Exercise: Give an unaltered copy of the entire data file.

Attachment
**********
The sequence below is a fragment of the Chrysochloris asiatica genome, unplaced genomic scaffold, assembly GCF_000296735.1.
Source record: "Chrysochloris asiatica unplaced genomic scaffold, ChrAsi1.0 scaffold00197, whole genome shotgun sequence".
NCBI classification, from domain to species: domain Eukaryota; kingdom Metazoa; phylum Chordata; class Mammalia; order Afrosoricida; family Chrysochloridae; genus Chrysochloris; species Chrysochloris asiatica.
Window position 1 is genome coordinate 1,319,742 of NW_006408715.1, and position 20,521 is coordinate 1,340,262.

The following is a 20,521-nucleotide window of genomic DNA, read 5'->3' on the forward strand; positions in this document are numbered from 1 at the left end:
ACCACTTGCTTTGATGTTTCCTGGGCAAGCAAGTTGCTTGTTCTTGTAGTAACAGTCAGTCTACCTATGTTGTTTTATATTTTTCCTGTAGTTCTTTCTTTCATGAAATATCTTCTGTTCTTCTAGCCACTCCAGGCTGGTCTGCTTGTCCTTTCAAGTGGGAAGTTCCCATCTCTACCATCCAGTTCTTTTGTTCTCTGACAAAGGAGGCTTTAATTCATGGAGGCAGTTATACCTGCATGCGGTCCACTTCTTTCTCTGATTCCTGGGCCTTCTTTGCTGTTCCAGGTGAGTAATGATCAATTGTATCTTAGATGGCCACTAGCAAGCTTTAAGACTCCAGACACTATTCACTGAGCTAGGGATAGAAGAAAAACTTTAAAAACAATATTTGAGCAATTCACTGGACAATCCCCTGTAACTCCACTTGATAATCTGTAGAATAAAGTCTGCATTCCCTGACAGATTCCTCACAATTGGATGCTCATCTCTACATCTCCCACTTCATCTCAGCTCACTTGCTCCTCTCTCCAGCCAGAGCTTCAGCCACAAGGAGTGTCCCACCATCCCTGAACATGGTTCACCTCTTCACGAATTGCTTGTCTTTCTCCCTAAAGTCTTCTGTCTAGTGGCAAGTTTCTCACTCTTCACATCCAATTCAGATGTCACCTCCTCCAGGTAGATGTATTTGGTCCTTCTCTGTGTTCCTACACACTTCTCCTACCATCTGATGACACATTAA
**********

The sequence below is a fragment of the Chrysochloris asiatica genome, unplaced genomic scaffold, assembly GCF_000296735.1.
Source record: "Chrysochloris asiatica unplaced genomic scaffold, ChrAsi1.0 scaffold00197, whole genome shotgun sequence".
NCBI classification, from domain to species: domain Eukaryota; kingdom Metazoa; phylum Chordata; class Mammalia; order Afrosoricida; family Chrysochloridae; genus Chrysochloris; species Chrysochloris asiatica.
Window position 1 is genome coordinate 1,319,742 of NW_006408715.1, and position 20,521 is coordinate 1,340,262.

The following is a 20,521-nucleotide window of genomic DNA, read 5'->3' on the forward strand; positions in this document are numbered from 1 at the left end:
ACCACTTGCTTTGATGTTTCCTGGGCAAGCAAGTTGCTTGTTCTTGTAGTAACAGTCAGTCTACCTATGTTGTTTTATATTTTTCCTGTAGTTCTTTCTTTCATGAAATATCTTCTGTTCTTCTAGCCACTCCAGGCTGGTCTGCTTGTCCTTTCAAGTGGGAAGTTCCCATCTCTACCATCCAGTTCTTTTGTTCTCTGACAAAGGAGGCTTTAATTCATGGAGGCAGTTATACCTGCATGCGGTCCACTTCTTTCTCTGATTCCTGGGCCTTCTTTGCTGTTCCAGGTGAGTAATGATCAATTGTATCTTAGATGGCCACTAGCAAGCTTTAAGACTCCAGACACTATTCACTGAGCTAGGGATAGAAGAAAAACTTTAAAAACAATATTTGAGCAATTCACTGGACAATCCCCTGTAACTCCACTTGATAATCTGTAGAATAAAGTCTGCATTCCCTGACAGATTCCTCACAATTGGATGCTCATCTCTACATCTCCCACTTCATCTCAGCTCACTTGCTCCTCTCTCCAGCCAGAGCTTCAGCCACAAGGAGTGTCCCACCATCCCTGAACATGGTTCACCTCTTCACGAATTGCTTGTCTTTCTCCCTAAAGTCTTCTGTCTAGTGGCAAGTTTCTCACTCTTCACATCCAATTCAGATGTCACCTCCTCCAGGTAGATGTATTTGGTCCTTCTCTGTGTTCCTACACACTTCTCCTACCATCTGATGACACATTAA